A leading asset finance provider has reported a record high in car refinancing over December and January.
NLG Leasing told The Adviser that over the two-month holiday period, it saw a 67 per cent rise in private and commercial motor vehicle loans, compared to the same period the year before.
Frank Crombie, director of aggregation services for NLG Leasing, explained that the rise was due to greater consumer awareness of the loans on offer and the fact that more brokers are approaching clients about car finance.
He explained: “Consumers are becoming increasingly savvy about the financial options available to them and are starting to bypass traditional means of securing a loan (say through a dealership) in effort to save money, and no doubt redirect cash flow into other areas.
“When speaking with some brokers over the last few weeks, we asked their opinion about the factors that may be contributing to the increase in refinancing. As expected, they found that clients tended to approach them in January to discuss smarter financial solutions in the wake of the Christmas and the New Year expenditure hangover.”
According to NLG Leasing, the common reasons for refinancing were lower interest rates, lower repayments, released cash flow, and flexibility (such as the ability to make extra payments).
He added that the majority of commercial loans were coming from small- and medium-sized enterprises (SMEs) that were refinancing to “reallocate funds into other areas of the business that can positively effect efficiencies, productivity, sales and growth”.
Mr Crombie said: “A number of brokers also commented that they were prompting conversation about whether there was an opportunity to consolidate debt to release cash flow, and to ensure their clients’ cash flow was being used most effectively – something most people are happy to discuss.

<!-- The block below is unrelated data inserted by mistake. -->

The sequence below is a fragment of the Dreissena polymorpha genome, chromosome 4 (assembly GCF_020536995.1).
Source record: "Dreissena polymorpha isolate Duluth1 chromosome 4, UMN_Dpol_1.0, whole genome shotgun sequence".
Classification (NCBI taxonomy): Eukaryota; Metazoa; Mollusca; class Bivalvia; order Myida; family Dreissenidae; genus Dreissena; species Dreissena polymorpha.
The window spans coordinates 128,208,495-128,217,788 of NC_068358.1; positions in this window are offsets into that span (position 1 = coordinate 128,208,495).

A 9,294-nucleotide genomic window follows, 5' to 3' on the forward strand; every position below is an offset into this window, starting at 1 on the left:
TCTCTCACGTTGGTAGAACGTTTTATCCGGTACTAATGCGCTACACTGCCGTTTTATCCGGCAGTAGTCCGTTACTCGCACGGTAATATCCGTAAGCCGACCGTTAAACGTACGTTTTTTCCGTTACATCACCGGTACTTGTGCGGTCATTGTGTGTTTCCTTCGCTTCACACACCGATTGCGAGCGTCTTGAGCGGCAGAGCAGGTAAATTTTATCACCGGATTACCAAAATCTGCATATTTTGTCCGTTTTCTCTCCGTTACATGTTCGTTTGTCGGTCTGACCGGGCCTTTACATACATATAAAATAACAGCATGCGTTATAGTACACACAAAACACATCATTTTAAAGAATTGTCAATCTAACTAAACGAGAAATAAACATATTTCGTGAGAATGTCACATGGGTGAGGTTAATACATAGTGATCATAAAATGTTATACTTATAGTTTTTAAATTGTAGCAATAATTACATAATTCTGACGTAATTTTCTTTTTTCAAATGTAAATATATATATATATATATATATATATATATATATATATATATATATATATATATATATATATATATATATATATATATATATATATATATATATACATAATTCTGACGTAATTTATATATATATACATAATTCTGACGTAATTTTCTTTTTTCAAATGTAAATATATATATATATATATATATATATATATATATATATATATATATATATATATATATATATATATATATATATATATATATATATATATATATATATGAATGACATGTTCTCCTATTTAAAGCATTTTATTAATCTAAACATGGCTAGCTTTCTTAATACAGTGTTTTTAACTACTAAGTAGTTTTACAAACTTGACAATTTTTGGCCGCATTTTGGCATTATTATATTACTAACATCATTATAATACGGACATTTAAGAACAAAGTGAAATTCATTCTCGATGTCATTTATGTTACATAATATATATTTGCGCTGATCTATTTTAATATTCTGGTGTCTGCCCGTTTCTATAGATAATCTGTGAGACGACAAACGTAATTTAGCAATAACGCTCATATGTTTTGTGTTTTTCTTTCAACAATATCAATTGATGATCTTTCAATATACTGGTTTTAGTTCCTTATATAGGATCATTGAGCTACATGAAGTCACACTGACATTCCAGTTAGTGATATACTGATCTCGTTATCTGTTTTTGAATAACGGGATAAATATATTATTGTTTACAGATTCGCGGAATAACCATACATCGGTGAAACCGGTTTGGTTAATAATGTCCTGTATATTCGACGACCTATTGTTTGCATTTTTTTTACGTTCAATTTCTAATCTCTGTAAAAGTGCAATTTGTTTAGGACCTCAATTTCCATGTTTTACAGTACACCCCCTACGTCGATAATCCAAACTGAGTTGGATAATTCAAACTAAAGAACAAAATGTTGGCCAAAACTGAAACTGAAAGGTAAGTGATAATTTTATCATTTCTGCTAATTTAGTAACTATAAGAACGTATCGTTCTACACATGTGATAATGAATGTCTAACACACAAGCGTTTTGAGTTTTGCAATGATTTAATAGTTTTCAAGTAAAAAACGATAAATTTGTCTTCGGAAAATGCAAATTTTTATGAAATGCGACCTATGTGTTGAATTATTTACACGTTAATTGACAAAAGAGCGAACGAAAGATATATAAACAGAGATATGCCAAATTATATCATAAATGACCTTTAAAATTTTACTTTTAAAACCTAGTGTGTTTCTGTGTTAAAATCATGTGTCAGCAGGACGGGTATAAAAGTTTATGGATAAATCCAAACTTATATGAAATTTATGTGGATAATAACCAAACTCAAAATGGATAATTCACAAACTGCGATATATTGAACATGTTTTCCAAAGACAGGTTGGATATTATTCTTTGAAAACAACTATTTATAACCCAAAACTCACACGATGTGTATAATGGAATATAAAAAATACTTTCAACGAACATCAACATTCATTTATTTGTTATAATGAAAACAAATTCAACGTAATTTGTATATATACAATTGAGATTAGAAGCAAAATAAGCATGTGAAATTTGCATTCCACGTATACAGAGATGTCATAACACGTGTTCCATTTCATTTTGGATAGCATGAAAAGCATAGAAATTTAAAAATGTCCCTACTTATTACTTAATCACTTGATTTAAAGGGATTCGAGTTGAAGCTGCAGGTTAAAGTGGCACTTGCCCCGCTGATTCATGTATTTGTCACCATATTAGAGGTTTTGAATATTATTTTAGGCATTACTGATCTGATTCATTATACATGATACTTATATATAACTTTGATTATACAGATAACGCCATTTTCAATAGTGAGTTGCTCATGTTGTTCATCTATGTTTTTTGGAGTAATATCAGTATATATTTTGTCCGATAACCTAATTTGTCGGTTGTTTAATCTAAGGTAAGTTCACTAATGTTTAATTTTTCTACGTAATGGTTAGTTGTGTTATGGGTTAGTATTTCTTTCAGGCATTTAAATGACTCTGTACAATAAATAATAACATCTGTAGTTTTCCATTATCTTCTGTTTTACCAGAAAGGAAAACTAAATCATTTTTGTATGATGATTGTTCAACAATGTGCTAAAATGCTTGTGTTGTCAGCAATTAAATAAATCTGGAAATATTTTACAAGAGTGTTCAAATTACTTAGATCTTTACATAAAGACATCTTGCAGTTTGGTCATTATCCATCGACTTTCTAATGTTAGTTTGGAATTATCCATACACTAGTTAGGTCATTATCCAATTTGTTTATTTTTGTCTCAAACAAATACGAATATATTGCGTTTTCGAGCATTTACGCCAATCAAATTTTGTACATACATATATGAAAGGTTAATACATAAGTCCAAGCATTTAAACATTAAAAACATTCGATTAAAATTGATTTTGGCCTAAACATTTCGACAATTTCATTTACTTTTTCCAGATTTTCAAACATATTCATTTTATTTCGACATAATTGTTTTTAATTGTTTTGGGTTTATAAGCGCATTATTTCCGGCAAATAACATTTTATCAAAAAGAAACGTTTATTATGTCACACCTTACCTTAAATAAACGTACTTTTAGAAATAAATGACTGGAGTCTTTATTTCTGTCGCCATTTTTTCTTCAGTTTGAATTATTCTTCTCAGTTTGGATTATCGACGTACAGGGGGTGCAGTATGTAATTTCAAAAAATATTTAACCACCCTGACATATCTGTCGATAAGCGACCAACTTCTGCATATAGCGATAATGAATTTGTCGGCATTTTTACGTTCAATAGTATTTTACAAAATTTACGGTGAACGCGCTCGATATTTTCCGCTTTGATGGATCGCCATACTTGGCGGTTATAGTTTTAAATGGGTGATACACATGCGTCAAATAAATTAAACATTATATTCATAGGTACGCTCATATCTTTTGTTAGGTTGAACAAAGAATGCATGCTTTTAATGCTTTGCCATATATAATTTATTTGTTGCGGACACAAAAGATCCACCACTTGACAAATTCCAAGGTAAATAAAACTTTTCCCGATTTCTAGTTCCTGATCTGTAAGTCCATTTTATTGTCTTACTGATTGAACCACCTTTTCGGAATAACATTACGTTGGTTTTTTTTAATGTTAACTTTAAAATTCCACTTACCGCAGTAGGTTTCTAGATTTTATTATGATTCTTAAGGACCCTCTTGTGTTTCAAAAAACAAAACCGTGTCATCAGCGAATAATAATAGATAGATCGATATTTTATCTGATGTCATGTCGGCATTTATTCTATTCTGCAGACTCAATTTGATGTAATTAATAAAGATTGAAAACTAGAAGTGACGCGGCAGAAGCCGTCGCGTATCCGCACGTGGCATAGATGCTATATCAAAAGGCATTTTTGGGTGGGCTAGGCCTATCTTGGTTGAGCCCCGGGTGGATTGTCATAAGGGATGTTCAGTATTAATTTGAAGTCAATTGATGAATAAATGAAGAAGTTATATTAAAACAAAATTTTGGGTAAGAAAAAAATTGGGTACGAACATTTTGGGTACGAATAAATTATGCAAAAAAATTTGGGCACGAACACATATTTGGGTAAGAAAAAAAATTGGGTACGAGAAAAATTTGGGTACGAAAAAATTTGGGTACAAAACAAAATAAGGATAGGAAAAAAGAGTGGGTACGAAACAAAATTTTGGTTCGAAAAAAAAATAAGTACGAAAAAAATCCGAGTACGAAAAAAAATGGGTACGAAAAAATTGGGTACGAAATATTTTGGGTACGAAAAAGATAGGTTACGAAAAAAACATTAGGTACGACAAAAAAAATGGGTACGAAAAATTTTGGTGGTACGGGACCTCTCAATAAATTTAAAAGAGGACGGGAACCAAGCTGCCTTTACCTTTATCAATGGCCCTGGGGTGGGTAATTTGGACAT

“Importantly, what this suggests is that there’s a growing movement in both private and commercial sectors to utilise brokers in an advisory capacity and willingness to consider alternate funding structures. This is a fundamental, positive shift that equates to immediate opportunity.”
The director of aggregation services suggested that brokers get “across their client’s financial situation from a holistic perspective” to ensure clients benefit from a “customised solution that best represents their circumstance and financial goals” and keep them happy.
He concluded: “Happy customers equates to future sales through retention and positive word of mouth.
“Add asset finance into the mix and you have a ‘low hanging’ alternate revenue stream that enhances client relationships, increases revenue and provides a competitive advantage in a highly aggressive market. We encourage brokers to continue to simply ask their client about their current assets and financial goals to determine if they’ll benefit from asset financing.”
Several commentators have told The Adviser that refinancing will play a major role in the 2017 lending market, with many already seeing an uptick in refi by the end of 2016. For example, Will Foster of Foster Finance told the Elite Broker podcast that “there was a lot more refinance” in 2016 than in previous years as consumers became better educated about alternatives on the market and were no longer “happy with what their incumbent bank[s were] doing”, while Aussie Home Loans has revealed that there was an 11 per cent rise in refinancing deals in the September 2016 quarter through the broker channel, bringing in $1.8 billion.
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